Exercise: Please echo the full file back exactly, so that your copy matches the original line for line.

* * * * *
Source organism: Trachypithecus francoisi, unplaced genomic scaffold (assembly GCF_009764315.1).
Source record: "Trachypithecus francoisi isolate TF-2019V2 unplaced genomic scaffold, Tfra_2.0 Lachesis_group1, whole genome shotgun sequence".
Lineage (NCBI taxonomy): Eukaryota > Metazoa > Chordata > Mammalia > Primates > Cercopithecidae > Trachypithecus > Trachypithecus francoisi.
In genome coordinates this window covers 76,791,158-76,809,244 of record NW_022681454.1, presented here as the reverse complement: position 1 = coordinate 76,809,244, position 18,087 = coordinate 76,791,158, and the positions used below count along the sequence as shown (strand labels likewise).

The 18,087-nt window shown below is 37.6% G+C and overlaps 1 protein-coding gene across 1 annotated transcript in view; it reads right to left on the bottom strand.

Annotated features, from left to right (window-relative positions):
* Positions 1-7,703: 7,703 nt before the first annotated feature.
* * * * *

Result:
Source organism: Trachypithecus francoisi, unplaced genomic scaffold (assembly GCF_009764315.1).
Source record: "Trachypithecus francoisi isolate TF-2019V2 unplaced genomic scaffold, Tfra_2.0 Lachesis_group1, whole genome shotgun sequence".
Lineage (NCBI taxonomy): Eukaryota > Metazoa > Chordata > Mammalia > Primates > Cercopithecidae > Trachypithecus > Trachypithecus francoisi.
In genome coordinates this window covers 76,791,158-76,809,244 of record NW_022681454.1, presented here as the reverse complement: position 1 = coordinate 76,809,244, position 18,087 = coordinate 76,791,158, and the positions used below count along the sequence as shown (strand labels likewise).

The 18,087-nt window shown below is 37.6% G+C and overlaps 1 protein-coding gene across 1 annotated transcript in view; it reads right to left on the bottom strand.

Annotated features, from left to right (window-relative positions):
* Positions 1-7,703: 7,703 nt before the first annotated feature.